Ghosts of Boggo Road?

The surprising and unfortunate truth behind the ghost stories at Brisbane's Boggo Road Gaol.
There has been an attempt in recent years to promote Boggo Road as a 'haunted prison'. This focus on ghosts is entirely the product of business people in the 'paranormal industry' attempting to convince paying customers that certain places are 'haunted'.

As the ghost-tour business model is entirely dependent on the perception of places actually being haunted, this has led to fraudulent and ridiculous stories being circulated. This has the unfortunate tendency to undermine intelligent interest in the genuine human history of a place.

It is now clear that the Boggo Road ghost stories are unreliable (to say the least), and in some cases demonstrably false. In addition to this, the notion of 'old haunted prisons' has become a tired cliché reliant upon juvenile popular culture and the 'aged' architecture and atmosphere of these places. This is despite the fact that, if there was such a thing as ghosts, they would be no more likely to turn up in a prison than anywhere else where people had died.   

This is not a question of whether 'ghosts' exist or not - although to claim the existence of something would require an accepted scientific definition of what that something actually is - this is a question of misleading business promotions.

The recent television-inspired fad for 'ghost hunts' - based on the use of obviously fake 'ghostometer gadgets' - has also proved problematic. Such activities have not only been scientifically discredited, but they are clearly disrespectful in a place where people have committed suicide or been murdered within living memory. This list is a reminder of those people. Relatives of the deceased have strongly expressed their opposition to commercial 'paranormal industry' activities inside Boggo Road. In 2015 this led to the Queensland Government taking the welcome step of banning ghost hunts at the heritage prison. 

Hopefully other Australian heritage sites will follow suit and also ban these unethical and fraudulent activities. Fundraising is important, but it should not involve charging customers to use fake gadgets.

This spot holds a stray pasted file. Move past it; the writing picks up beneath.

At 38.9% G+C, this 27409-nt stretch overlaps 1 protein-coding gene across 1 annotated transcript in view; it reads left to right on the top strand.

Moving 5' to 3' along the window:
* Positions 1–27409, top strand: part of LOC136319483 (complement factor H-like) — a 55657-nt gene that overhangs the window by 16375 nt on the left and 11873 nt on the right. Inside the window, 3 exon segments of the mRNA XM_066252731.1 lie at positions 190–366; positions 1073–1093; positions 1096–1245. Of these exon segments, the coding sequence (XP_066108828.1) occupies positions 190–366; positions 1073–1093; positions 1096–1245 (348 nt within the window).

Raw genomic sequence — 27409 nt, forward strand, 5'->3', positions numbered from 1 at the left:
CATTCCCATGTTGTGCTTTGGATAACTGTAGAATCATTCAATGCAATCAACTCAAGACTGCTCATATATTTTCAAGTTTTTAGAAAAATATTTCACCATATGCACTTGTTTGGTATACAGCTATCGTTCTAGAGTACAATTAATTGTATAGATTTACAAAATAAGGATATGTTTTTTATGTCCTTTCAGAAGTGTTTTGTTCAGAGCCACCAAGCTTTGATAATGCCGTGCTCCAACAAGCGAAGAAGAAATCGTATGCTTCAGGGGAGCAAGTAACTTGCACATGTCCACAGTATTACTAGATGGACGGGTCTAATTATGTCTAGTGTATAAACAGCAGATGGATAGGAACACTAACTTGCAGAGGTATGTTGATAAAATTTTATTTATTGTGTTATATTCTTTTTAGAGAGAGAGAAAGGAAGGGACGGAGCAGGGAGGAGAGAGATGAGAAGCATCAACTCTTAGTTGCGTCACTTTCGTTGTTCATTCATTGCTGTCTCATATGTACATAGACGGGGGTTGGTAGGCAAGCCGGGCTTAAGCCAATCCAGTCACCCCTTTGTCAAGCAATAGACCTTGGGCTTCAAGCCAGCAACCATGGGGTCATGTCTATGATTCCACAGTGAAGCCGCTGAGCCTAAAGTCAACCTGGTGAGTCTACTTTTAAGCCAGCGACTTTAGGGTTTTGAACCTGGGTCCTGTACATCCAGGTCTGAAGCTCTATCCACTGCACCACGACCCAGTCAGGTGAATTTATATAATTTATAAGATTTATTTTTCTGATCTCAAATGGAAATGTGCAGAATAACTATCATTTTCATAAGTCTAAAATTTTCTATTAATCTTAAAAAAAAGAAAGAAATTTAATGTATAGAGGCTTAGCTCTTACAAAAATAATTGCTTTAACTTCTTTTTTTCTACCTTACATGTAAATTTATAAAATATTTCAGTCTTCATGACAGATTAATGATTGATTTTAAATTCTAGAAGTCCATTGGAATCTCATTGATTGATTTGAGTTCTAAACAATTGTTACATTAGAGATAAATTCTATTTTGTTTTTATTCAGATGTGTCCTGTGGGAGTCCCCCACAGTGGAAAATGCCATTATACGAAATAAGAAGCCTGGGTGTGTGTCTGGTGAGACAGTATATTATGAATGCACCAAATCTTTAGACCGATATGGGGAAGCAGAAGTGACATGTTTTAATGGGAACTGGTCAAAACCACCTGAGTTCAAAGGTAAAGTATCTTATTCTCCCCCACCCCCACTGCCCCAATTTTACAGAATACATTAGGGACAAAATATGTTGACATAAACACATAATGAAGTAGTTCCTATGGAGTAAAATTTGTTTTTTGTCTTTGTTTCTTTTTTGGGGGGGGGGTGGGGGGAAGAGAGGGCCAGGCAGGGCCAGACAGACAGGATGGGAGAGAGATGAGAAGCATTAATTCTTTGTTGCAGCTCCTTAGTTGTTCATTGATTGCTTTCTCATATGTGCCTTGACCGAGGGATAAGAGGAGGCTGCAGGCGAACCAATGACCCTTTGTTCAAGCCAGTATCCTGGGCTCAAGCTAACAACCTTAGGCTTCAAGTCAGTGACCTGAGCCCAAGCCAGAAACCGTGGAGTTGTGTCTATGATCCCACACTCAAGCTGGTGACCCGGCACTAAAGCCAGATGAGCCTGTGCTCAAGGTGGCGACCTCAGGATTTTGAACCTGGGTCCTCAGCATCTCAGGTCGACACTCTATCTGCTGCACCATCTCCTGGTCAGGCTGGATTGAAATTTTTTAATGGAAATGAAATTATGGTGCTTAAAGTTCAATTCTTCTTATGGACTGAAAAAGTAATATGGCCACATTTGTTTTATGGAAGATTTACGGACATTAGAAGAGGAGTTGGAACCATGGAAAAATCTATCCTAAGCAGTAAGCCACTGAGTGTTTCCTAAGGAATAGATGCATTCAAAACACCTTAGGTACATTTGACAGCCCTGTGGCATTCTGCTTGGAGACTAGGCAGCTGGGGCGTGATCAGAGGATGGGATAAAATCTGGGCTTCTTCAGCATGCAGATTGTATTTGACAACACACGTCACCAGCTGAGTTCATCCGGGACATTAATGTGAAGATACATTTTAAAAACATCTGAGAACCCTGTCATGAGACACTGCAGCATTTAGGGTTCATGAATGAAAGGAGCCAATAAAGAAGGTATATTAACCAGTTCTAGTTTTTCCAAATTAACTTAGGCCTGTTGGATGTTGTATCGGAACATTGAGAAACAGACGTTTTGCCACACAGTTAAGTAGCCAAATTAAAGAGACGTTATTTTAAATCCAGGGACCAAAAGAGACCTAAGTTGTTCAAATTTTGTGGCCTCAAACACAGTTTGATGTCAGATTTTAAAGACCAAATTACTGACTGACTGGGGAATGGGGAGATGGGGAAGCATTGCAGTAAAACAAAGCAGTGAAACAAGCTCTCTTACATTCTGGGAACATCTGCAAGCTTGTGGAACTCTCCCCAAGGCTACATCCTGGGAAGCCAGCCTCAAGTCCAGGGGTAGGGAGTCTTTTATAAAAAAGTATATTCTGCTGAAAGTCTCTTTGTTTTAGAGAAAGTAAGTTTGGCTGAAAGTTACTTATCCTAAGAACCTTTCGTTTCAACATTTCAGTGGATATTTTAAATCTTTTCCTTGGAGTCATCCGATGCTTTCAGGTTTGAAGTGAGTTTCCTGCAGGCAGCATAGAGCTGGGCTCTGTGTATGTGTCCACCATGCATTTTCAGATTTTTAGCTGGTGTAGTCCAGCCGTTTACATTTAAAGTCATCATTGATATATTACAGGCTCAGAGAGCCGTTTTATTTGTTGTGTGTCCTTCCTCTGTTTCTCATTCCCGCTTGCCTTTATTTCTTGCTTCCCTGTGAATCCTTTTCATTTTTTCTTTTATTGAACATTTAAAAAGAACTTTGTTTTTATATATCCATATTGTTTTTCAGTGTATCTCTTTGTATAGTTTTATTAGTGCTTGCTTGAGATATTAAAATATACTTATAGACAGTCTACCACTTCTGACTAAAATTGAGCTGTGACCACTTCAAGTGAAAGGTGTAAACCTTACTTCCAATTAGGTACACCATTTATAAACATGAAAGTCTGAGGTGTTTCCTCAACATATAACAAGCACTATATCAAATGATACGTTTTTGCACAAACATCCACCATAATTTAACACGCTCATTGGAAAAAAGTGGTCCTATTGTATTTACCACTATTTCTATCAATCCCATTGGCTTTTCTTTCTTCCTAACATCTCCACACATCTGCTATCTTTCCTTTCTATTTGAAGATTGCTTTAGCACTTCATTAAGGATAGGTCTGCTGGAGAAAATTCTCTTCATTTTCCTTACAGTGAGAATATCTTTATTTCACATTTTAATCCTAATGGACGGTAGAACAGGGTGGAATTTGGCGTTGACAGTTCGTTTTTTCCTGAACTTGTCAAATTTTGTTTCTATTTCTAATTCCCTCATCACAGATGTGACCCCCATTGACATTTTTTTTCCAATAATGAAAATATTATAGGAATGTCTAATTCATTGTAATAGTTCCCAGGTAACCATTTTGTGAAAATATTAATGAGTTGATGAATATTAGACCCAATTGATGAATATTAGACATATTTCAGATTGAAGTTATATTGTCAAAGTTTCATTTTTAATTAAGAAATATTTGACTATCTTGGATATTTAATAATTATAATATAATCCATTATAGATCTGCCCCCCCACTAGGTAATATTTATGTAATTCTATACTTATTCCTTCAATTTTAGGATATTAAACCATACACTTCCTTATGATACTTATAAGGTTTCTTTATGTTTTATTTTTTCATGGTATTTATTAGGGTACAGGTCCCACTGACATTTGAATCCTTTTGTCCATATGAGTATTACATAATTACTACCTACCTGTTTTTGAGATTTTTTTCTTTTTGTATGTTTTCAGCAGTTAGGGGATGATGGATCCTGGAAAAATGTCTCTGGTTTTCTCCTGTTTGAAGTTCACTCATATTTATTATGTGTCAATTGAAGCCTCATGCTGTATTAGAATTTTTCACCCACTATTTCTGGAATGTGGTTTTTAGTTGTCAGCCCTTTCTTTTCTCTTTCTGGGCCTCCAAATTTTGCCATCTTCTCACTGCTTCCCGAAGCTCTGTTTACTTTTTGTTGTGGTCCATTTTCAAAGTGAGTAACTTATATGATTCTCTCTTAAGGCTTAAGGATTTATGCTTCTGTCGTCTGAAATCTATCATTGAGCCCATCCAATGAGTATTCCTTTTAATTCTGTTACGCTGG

The articles linked below demonstrate some of the serious problems in the local paranormal industry.


READ MORE


Busting Brisbane's Biggest Ghost Lie Is Brisbane REALLY is the 'world's second most haunted city', as claimed by ghost tours? Read here to find out the facts behind the marketing.

The Woman in Black: Solving the Mystery of a Vanishing Ghost Learn about
another bit of 'paranormal industry' fraud, this time the invention and sudden disappearance of a cemetery ghost.

Dumbing Down Death Penalty History How a ghost tour business dumbed down the centenary of the abolition of capital punishment in Queensland with made-up ghost stories.

'Haunting Australia' (...and Also Your Wallet) Colour-by-numbers 'paranormal investigators' TV show fails to show originality and intelligence.

Destroy All Your Books... Or Else: When Small Business Attacks Historical Societies The shocking story behind 'Brisbane Ghost Tours' baseless threats against a respected community group.

The Ghost That Haunted South Brisbane Cemetery... From 1,000 Miles Away Read about how a photo from Tasmania was passed off as a ghost in Queensland.

Ghost Hunts, Charlatans, & 'Pyschopathic Liars' An expose on the types of people that can find a home in the unregulated 'paranormal industry' of ghost hunts and ghost tours in Queensland.

The Exorcism of Ernest Austin's Phony Phantom The exposure of yet another fraudulent Boggo Road ghost story from Brisbane's ghost tours.

Why Ghost Hunting Should be Banned (Part 1) Should commercial ‘ghost hunting’ be banned outright? With ‘ghost hunts’ now thrown out of Boggo, this article looks at the question from a scientific and ethical viewpoint.

Why Ghost Hunting Should be Banned (Part 2) Should 'ghost hunts' be allowed in places where people have recently died, or should we be showing more respect for the dead?

'They Don't Know What Death Is': Ghost Hunting at a Suicide Scene Is it appropriate to hold ghost hunts in places where deaths in custody took place within living memory? This article looks at a Boggo Road case.

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